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Thursday, December 26, 2019
BONN, Jun 14 2011 (IPS) - Clean the air, cool the planet and prevent millions of deaths with fast action on soot and smog, a new report urges.
Air pollutants like black carbon (soot) and ground-level ozone (smog) arise from incomplete combustion of fossil fuels and biomass like wood and charcoal.
Nations or regional blocks of nations could decide to put measures into place that quickly improve their air quality, reduce crop losses and shorten lives. And, almost as a side benefit, those efforts would do much to slow the rate of global warming, says the scientific assessment report released at the United Nations Framework Convention on Climate Change (UNFCCC) negotiating session here in Bonn.
“One-third of current global warming is due to emissions of black carbon, methane and ground-level ozone,” said Joseph Alcamo, chief scientist at the United Nations Environment Programme (UNEP).
This comprehensive scientific assessment shows that reducing emissions of these pollutants is a powerful adjunct to efforts to reduce emissions of carbon dioxide, Alcamo said in a press conference.
If the global community fully implements clean-up measures, it could reduce future climate change by 0.5 degrees C by 2030 to 2040, the report concludes. This is a key ingredient in the extraordinary challenge of keeping global temperatures from rising beyond two degrees C, says report co-author Johan Kuylenstierna, York Centre Director of the Stockholm Environment Institute.
Both ground-level ozone and black carbon can also substantially reduce the growth of crops, trees and other plants. Implementing the measures in the report could avoid annual yield losses of up to 50 million tonnes annually, they estimate.
“The (clean-up) measures to do this all exist and are in use in many places. They need to be implemented very widely in order to get the full climate benefit,” Kuylenstierna told IPS.
Black carbon or soot arises from inefficient burning of fossil fuels and biomass like wood and charcoal. To tackle those emissions, the report, “Integrated Assessment of Black Carbon and Tropospheric Ozone”, recommends wide use of filters on diesel engines to trap these particles.
It also recommends removing older, highly-polluting diesel vehicles and engines. Replacing cook stoves and kilns with new clean-burning versions will dramatically improve indoor and outdoor quality, it said.
Ground-level or tropospheric ozone, more commonly known as smog, results from emissions of methane, nitrogen oxides and other products of combustion. Tropospheric ozone is a powerful global warming gas and main measures to reduce its formation include capturing methane emitted from landfill sites, the production and transport of coal, oil and gas and to a lesser extent livestock, the report recommends.
Encouraging composting is one low-cost solution to reducing landfill emissions, although the capture of methane for use as an energy source is becoming more widespread.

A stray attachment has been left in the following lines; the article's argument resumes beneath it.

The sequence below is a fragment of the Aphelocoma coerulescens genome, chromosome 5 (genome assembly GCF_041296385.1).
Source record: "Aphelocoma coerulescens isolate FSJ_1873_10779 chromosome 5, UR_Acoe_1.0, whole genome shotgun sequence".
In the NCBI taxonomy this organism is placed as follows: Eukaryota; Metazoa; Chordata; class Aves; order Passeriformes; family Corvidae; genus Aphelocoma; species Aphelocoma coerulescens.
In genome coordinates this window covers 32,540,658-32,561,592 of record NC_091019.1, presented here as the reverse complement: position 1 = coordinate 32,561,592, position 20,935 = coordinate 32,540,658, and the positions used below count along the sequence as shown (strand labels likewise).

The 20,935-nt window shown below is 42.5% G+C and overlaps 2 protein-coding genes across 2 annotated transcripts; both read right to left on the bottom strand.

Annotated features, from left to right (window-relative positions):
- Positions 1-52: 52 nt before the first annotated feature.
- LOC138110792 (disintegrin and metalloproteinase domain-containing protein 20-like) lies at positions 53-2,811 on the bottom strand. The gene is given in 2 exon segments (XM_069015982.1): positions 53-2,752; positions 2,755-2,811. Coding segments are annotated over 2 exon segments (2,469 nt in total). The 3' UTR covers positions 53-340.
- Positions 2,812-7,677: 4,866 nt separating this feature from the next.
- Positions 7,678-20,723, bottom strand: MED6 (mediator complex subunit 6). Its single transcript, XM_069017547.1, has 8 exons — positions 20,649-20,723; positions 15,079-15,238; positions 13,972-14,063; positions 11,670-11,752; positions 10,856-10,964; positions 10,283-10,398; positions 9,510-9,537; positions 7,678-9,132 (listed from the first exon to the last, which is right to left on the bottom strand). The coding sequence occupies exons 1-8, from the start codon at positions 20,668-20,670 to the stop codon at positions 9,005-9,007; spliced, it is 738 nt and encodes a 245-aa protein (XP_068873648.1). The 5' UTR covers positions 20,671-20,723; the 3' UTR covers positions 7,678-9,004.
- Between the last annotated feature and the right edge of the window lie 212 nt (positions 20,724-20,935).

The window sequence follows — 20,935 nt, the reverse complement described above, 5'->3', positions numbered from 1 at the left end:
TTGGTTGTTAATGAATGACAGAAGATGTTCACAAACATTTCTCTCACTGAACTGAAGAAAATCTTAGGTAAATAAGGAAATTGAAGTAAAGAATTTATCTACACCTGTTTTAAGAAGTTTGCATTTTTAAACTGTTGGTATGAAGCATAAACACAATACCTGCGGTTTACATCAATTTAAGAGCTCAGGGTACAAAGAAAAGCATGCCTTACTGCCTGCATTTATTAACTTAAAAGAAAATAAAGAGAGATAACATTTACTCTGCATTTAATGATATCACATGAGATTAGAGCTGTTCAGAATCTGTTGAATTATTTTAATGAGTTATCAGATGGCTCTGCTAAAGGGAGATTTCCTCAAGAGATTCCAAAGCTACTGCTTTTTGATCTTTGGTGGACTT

“In some Indian cities, diesel buses have been converted to use natural gas,” said Surya Sethi, a negotiator with the delegation from India.
“The conversion to cleaner-burning cook stoves has not happened to any great extent,” Sethi said. The costs and the lack of effective programmes to bring these to rural areas as well as institutional inertia are some of the barriers to implementation, he added.
With the significant benefit for global climate protection documented in the report, Sethi said he is hopeful these measures will receive a higher priority and access to new international funding.
Kuylenstierna does not see efforts to reduce soot and smog as part of the UNFCCC process. Black carbon and ground-level ozone cause global warming but their effects are measured in days or months, whereas carbon dioxide emitted today will continue to warm the atmosphere for centuries.
Perhaps more importantly, the painfully slow pace of these international climate treaty negotiations make them an inappropriate forum for pollutants with “impacts that are local and here and now”, he said.
A regional approach would work best, he suggested. Southeast Asian nations could work together to implement these measures, since the entire region would benefit. Black carbon is known to be affecting the timing of the monsoon and speeding the ice melt in the Himalayan Mountains, a critical water source for the region, he said.
None of these measures are new. Many have been talked about for years but widespread implementation – tens of thousands of stoves becoming tens of millions – has largely not happened. In hopes of changing this, a follow-up report will be issued at the Conference of Parties meeting in Durban, South Africa in late November.
“This is a very convincing science report,” said Emi Hijino, the head of Sweden’s climate delegation.
“We would like to announce our support for the development of an action plan on how to implement the recommended measures,” she said.
That effort will involve a policy assessment and make “policy-relevant recommendations” for implementation on a regional basis to assist governments in taking the next steps towards fast action on these air pollutants, Hijino concluded.
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